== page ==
|Subject: JP: Indonesia's credibility at
stake on East Timor case
The Jakarta Post September 6, 2000
Editorial and Opinion
Indonesia's credibility at stake on East Timor case
Failure to revise the draft laws on a human rights court and a truth and reconciliation commission could lead to a greater chance of rights violators being tried by an international tribunal, says Kusnanto Anggoro, a senior researcher at the Centre for Strategic and International Studies and a lecturer in the postgraduate studies program of the University of Indonesia, Jakarta.
JAKARTA (JP): These days will prove to be critical in Indonesia's ongoing campaign for justice.
The recent announcement by the Attorney General's Office of 19 "suspects" alleged to have been involved in rights violations in East Timor has deflated hopes.
Former military chief Gen. Wiranto was nowhere in the list, nor were other figures widely suspected of involvement in the post-ballot violence in East Timor, namely the head of the Jakarta-backed militia, Eurico Guterres, and former intelligence chief Zacky Anwar Makarim. These were the very names mentioned in the report of the National Commission on Human Rights in January.
As many would argue, this omission indicates that Indonesia has failed to demonstrate the necessary political will to move the prosecutions forward. This failure may cost Indonesia the credibility that it has managed to win thus far.
The international community will likely intensify its scrutiny of further steps taken by Indonesia in securing justice for the victims of violence in the territory.
However, there is still the possibility that the international community may be willing to give the government a second chance. Even so, achieving justice would still not be an easy feat as the legal basis to prosecute the possible suspects remains unclear.
The existing legal provisions are either of dubious standing or suffer from systematic defects. Government Regulation in Lieu of Legislation No. 1/1999 has already been rejected by the House of Representatives -- it may be no longer valid. The other provision, namely Law No. 39/1999 on Human Rights, operates on the principle of non-retroactivity which means that past offenses cannot not be tried.
Such legal complexities are not easy to resolve. Alternative bills now under deliberation do not give much reason for hope. The draft legislation for a human rights court, submitted to the legislature in May 2000, poorly defines crimes against human rights. It also lacks specific provisions, for example, on the defenses of "command responsibility" and "due obedience to superior's orders."
Another draft law, this time on a truth and reconciliation commission, recognizes the principle of retroactivity, thus opening up the opportunity to try crimes committed under the Old Order and New Order administrations. The drawback is that it provides amnesty for politically-motivated crimes in exchange for revealing the truth.
These legal shortcomings add to the political quandary which emerged recently with the amendment of the Constitution. Article 28I (1) of the Constitution enshrines the principle of non-retroactivity, and will likely prevent prosecutors from indicting suspects for past offenses such as crimes against humanity.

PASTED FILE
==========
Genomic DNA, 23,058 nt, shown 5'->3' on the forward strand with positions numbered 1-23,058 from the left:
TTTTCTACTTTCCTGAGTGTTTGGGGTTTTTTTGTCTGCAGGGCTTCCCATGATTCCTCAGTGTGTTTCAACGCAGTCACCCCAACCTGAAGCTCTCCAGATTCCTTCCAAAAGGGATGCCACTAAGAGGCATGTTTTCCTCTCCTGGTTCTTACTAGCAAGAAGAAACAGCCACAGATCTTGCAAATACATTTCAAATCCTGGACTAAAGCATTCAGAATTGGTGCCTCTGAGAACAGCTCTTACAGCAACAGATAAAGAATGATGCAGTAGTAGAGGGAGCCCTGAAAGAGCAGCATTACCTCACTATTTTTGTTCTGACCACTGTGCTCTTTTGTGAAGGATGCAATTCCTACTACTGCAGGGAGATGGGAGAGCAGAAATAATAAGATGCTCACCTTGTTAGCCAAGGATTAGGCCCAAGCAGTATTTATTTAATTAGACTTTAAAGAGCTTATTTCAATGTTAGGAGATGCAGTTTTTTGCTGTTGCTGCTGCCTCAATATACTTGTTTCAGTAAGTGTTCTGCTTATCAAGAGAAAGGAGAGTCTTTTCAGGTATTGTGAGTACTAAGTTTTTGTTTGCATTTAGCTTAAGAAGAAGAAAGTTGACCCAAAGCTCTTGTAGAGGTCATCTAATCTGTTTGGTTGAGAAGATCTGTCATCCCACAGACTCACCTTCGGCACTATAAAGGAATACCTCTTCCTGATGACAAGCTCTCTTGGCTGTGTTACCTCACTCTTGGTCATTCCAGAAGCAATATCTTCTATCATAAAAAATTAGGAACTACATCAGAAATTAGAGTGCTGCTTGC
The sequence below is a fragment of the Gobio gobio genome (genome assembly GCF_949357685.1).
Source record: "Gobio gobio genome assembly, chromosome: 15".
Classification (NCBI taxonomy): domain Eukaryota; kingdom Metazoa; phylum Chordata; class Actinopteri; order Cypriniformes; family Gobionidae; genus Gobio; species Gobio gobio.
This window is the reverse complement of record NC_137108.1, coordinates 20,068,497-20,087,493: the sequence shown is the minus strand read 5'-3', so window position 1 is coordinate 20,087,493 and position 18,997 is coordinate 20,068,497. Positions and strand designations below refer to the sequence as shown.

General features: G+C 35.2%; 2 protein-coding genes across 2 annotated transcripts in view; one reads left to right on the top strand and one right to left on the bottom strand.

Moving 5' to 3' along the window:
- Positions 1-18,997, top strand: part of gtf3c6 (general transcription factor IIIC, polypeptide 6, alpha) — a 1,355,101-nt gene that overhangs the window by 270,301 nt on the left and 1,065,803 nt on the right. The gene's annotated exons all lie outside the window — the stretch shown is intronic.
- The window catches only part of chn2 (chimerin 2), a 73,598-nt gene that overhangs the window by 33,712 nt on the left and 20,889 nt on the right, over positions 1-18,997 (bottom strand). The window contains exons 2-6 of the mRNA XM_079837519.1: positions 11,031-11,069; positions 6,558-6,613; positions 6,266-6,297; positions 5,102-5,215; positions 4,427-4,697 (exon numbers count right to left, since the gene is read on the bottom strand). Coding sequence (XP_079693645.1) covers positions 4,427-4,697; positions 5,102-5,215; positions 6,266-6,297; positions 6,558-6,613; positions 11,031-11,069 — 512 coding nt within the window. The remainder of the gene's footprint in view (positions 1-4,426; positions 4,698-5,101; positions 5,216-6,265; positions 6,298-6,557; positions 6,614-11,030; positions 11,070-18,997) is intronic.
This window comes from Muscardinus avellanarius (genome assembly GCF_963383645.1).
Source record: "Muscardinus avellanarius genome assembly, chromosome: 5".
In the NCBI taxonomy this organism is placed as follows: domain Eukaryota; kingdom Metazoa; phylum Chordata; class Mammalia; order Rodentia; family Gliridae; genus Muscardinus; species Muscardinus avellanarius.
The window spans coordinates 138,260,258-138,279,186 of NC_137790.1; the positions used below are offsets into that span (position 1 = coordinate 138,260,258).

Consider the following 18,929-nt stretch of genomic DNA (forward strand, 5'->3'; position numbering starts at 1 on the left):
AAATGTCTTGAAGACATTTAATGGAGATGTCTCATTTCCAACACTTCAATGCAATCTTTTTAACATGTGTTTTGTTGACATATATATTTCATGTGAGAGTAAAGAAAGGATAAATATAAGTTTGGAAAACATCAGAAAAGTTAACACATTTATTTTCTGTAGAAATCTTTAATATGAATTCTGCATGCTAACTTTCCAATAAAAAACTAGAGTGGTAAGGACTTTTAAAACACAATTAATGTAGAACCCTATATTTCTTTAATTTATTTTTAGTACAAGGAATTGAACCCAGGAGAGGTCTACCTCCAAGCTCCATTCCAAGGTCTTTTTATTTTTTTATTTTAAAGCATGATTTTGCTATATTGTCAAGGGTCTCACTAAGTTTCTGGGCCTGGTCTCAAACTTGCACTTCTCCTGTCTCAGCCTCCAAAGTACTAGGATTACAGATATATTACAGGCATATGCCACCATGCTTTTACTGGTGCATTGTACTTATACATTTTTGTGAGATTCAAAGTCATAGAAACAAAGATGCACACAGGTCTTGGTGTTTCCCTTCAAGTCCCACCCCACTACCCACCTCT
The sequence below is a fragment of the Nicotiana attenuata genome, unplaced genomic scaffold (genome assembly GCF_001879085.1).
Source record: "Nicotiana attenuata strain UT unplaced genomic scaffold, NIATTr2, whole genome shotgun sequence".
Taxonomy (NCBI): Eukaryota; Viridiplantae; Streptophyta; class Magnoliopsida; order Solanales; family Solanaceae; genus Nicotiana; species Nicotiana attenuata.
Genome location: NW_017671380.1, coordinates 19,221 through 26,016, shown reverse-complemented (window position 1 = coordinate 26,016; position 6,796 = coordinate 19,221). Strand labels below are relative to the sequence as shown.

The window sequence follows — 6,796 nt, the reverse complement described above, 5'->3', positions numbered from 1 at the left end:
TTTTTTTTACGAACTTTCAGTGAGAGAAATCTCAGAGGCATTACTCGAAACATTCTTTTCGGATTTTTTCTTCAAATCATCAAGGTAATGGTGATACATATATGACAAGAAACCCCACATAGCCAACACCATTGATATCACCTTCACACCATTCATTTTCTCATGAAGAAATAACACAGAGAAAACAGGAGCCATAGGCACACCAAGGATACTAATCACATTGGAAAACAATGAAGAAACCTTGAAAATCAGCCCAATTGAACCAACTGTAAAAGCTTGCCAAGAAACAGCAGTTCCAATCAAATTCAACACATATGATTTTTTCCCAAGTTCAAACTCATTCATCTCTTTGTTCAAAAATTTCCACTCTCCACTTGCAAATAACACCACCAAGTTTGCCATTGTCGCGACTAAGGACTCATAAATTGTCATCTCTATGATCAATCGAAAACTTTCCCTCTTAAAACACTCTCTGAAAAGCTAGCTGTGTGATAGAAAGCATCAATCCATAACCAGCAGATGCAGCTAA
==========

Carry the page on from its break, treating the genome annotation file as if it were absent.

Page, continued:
Furthermore, nowhere in the Constitution are there any provisions to be found for the prosecution of international crimes and/or offenses recognized as binding on all states under international law, even though such offenses may not have been on Indonesia's statute books at the time they were committed.
This amendment should not automatically grant de facto immunity to high- ranking officials for serious, internationally recognized offenses committed in the past.
However, there will surely be potentially lengthy political battles ahead. Protracted litigation is likely on whether there is a proper basis to proceed. Hardliners will continue to do all they can to obstruct a credible accountability process; and the struggle for justice can only become more compromised and/or prone to political horse-trading.
Given such limitations, immediate trials, if they ever actually transpire, will only be possible in respect of the ordinary criminal offenses already provided for by the Indonesian Criminal Code. Cases of murder, rape, and arson may still be prosecuted under the Criminal Code.
However, the Code is, in fact, insufficient to address large-scale and gross violations of human rights. More importantly, the existing courts and judges are dysfunctional. The Code offers little opportunity for indicting the top brass who gave the orders to shoot.
Obviously, we have no other choice but to, at a minimum, seriously revise the human rights court and commission of truth and reconciliation bills. Otherwise, the international community is likely to use its prerogative to establish an international tribunal.
The UN Transitional Administration in East Timor (UNTAET) has been documenting what transpired during the East Timor violence. A court established by UNTAET may become the most immediate and primary vehicle for justice for East Timor.
Hopefully, the legislature will not end up barking up the wrong tree and become preoccupied with issues which are not its responsibility.
Note: For those who would like to fax "the powers that be" - CallCenter V3.5.8, is a Native 32-bit Voice Telephony software application integrated with fax and data communications... and it's free of charge! Download from http://www.v3inc.com/